Lawsuits: Former beef plant workers, contractor not yet paid for jobs

Farm Forum

With the sale of a beef plant on the south side of Aberdeen finalized, what will come of the largest mechanic’s lien filed against the former Northern Beef Packers is slated to be determined next month.

A trial involving the plant and Scott Olson Digging, an out-of-business contractor from Huron, is scheduled for May 27-30 in federal bankruptcy court in Pierre, said Rory King, an attorney for Northern Beef.

In March 2007, Scott Olson Digging filed a $2.11 million mechanic’s lien against the plant. Believing it had been overcharged, the plant then sued the contractor that fall. Scott Olson Digging then countersued.

Scott Olson Digging was hired to do dirtwork at the plant early in the construction process.

King said the Olson Digging lien is a claim against the bankruptcyestate, so the case can be tried in bankruptcy court even though it was filed in circuit court.

The former Northern Beef Packers plant is now called New Angus. The change came after White Oak Financial Advisors bought the plant at a bankruptcy auction.

As part of the bankruptcy proceedings, White Oak established New Angus to oversee and operate the plant. Also doing the bankruptcy wrangling, a judge approved allowing White Oak to create an escrow account in which it set aside money to pay two liens. More than $1 million from the account has been paid to Brown County to bring the plant’s property taxes up to date. And more than $3.3 million was placed in the account to cover the Scott Olson Digging lien, according to court paperwork.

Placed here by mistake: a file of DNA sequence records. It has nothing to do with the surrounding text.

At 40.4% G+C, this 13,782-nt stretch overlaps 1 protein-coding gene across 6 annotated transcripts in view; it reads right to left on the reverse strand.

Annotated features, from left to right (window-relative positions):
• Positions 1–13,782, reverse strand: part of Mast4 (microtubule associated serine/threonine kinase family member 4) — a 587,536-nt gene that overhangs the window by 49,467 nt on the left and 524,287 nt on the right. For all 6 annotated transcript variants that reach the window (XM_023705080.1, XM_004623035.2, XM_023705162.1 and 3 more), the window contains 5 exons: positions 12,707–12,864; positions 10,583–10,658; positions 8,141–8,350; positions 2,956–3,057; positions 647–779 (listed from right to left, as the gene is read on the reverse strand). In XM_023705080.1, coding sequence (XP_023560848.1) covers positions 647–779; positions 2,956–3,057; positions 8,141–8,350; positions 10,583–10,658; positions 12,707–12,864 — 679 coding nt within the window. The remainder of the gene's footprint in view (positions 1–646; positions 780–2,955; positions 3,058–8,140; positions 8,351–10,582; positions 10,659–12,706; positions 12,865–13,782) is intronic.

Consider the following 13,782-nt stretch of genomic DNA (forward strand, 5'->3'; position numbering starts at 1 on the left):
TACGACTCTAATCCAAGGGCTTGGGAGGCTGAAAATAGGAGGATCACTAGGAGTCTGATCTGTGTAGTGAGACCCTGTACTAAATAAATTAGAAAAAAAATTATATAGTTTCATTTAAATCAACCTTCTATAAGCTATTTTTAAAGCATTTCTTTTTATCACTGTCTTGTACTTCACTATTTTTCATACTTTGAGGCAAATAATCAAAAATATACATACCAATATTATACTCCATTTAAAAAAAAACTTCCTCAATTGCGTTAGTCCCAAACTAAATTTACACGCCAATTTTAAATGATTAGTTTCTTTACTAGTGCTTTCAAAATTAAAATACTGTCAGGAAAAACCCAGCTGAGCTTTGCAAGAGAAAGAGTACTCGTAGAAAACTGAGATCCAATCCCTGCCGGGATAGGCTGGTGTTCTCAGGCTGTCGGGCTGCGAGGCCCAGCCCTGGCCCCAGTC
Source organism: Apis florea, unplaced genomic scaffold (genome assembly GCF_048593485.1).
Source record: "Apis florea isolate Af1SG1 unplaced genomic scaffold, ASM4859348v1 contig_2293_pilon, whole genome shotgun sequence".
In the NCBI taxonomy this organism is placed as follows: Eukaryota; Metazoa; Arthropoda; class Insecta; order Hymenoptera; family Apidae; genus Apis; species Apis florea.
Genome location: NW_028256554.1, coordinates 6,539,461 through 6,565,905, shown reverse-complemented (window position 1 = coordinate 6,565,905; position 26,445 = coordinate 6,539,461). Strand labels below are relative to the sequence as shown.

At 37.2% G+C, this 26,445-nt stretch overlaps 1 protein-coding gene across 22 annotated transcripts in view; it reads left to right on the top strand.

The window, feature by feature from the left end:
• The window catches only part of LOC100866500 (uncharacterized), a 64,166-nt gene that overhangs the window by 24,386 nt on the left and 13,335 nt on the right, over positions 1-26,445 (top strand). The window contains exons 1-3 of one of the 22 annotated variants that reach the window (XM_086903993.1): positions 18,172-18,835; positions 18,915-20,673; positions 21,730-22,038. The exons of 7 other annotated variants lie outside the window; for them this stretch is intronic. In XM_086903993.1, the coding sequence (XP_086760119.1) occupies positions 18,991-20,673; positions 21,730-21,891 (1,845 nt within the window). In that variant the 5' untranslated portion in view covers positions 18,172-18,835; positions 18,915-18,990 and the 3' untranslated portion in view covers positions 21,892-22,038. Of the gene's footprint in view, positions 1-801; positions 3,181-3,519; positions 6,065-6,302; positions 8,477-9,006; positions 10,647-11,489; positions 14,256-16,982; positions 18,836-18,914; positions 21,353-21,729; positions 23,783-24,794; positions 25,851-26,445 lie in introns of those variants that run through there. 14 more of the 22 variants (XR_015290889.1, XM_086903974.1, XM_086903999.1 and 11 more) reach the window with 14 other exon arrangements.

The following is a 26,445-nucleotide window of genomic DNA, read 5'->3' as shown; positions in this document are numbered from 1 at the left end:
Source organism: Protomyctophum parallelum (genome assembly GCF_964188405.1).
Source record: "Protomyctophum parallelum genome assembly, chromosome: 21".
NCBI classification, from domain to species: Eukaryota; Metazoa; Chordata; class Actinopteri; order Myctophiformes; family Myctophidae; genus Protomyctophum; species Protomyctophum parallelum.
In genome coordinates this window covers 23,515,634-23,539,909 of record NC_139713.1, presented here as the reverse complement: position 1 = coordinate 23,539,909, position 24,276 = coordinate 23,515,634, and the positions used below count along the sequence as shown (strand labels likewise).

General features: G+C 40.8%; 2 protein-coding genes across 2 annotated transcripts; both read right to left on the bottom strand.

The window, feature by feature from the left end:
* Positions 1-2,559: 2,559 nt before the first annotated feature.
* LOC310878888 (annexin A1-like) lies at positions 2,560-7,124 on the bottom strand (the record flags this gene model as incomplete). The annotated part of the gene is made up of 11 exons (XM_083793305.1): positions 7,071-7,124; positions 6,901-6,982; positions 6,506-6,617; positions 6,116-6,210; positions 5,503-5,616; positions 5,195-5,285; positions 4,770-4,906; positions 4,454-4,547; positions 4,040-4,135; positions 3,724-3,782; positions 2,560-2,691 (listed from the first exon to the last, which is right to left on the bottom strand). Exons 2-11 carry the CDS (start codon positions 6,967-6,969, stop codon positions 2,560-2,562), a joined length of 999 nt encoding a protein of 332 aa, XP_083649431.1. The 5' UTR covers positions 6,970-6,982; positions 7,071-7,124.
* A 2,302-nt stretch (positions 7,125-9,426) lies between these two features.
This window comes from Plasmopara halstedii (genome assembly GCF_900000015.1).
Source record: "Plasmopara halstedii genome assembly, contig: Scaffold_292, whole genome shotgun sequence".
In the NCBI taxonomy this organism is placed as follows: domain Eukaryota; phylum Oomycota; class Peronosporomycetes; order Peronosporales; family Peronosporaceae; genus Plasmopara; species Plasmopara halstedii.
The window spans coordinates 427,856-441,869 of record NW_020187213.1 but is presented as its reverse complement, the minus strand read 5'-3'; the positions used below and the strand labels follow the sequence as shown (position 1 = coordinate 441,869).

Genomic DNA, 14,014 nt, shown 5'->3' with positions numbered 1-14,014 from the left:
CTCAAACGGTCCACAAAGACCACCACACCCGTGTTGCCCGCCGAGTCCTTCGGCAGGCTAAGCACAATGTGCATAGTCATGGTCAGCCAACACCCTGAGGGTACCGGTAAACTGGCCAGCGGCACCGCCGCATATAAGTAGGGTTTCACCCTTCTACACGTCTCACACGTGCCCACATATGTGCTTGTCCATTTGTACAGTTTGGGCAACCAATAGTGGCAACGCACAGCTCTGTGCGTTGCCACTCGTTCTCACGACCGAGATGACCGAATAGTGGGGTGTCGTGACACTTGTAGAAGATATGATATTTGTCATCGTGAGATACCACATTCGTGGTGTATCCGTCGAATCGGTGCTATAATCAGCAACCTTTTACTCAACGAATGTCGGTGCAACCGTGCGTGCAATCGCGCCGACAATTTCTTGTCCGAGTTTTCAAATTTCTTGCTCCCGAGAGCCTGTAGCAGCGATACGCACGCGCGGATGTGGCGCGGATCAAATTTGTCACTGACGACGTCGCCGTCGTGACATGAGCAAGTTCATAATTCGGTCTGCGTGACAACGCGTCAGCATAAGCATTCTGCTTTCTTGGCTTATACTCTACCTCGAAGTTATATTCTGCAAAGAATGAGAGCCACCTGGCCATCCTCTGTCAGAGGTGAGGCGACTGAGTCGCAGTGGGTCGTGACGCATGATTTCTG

The trial next month will determine how much of the $3.3 million Scott Olson Digging is entitled to.

Most other liens, King said, have been paid off.

He also said that former workers at Northern Beef Packers who were laid off when the plant filed for bankruptcy still stand to be paid. But it’s not yet clear when, he said.

A class action lawsuit filed by former plant employee Jorge Alvarado on behalf of other former workers seeks enhanced wages. He claims the workers weren’t given proper notice under the federal Worker Adjustment and Retraining Notification Act.

King said the plant is contesting the so-called WAIN Act claim. The case remains unresolved.

White Oak offered the top bid for the plant at a Dec. 5 bankruptcy auction in Sioux Falls. It totaled $44.35 million, which included $39.5 million in credit and $4.85 million in cash. White Oak lent Northern Beef $35 million in fall 2012, the basis for the credit portion of its bid.

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